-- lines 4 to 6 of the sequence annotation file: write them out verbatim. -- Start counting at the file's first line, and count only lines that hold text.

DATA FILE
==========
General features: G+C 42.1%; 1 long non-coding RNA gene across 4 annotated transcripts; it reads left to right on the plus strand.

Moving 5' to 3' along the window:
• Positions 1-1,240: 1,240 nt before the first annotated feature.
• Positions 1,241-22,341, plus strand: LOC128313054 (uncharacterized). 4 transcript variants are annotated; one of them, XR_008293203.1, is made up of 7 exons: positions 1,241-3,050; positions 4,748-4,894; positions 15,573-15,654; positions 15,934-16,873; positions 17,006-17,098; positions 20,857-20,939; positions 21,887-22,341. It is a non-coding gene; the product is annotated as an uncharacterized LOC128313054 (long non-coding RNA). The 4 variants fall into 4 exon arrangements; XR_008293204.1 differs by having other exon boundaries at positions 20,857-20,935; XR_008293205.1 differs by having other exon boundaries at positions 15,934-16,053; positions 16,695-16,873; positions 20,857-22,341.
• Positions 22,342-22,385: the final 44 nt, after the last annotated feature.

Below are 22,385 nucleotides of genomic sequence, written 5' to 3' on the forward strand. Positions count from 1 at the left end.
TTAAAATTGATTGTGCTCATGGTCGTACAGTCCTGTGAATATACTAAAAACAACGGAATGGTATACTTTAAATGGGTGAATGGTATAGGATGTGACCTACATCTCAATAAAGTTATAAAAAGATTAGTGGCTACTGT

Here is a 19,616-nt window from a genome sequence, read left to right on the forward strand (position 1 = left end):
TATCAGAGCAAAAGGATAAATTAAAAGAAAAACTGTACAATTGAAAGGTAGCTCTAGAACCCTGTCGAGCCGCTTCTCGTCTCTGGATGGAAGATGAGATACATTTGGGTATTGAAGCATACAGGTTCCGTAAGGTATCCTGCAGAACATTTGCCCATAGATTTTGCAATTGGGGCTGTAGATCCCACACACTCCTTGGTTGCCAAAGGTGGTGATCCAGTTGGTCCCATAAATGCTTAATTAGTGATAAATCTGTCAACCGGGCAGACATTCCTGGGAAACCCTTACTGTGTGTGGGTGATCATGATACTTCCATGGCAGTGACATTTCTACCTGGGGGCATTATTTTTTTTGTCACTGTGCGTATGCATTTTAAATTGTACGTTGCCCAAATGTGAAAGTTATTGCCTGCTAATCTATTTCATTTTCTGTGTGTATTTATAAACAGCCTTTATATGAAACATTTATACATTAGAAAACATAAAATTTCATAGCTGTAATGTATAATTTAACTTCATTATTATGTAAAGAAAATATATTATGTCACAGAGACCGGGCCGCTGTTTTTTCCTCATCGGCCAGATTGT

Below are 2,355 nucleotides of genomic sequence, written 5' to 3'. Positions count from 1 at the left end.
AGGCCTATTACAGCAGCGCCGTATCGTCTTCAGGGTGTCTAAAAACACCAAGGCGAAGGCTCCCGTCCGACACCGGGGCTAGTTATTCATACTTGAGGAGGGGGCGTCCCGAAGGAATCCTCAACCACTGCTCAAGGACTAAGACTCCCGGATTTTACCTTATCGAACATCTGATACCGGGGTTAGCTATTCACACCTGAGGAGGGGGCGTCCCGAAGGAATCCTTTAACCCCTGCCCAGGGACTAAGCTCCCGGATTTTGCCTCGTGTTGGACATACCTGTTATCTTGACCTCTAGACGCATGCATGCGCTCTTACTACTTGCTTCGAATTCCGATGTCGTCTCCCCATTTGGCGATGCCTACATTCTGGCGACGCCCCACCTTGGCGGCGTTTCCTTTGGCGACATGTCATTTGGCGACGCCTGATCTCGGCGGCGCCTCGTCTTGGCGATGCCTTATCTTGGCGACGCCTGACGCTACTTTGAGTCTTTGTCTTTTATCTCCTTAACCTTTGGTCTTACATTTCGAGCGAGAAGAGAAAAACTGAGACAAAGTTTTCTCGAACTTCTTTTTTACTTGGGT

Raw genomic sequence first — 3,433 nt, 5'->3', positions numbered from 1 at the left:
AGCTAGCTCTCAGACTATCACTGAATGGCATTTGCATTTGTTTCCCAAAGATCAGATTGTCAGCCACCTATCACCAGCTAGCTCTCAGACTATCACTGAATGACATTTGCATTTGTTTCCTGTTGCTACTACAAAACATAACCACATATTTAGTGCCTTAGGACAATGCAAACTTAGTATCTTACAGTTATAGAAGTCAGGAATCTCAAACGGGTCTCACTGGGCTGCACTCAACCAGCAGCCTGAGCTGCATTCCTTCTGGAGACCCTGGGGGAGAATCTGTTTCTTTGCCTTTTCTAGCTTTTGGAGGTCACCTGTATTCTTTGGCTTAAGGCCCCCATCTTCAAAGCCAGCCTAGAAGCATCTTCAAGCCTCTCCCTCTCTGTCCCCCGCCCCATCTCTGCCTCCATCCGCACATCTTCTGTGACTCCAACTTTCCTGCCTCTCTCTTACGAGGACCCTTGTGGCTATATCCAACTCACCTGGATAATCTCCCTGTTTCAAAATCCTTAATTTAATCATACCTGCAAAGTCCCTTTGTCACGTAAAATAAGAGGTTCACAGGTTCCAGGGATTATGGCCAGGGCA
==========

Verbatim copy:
• Positions 1,241-22,341, plus strand: LOC128313054 (uncharacterized). 4 transcript variants are annotated; one of them, XR_008293203.1, is made up of 7 exons: positions 1,241-3,050; positions 4,748-4,894; positions 15,573-15,654; positions 15,934-16,873; positions 17,006-17,098; positions 20,857-20,939; positions 21,887-22,341. It is a non-coding gene; the product is annotated as an uncharacterized LOC128313054 (long non-coding RNA). The 4 variants fall into 4 exon arrangements; XR_008293204.1 differs by having other exon boundaries at positions 20,857-20,935; XR_008293205.1 differs by having other exon boundaries at positions 15,934-16,053; positions 16,695-16,873; positions 20,857-22,341.
• Positions 22,342-22,385: the final 44 nt, after the last annotated feature.

Below are 22,385 nucleotides of genomic sequence, written 5' to 3' on the forward strand. Positions count from 1 at the left end.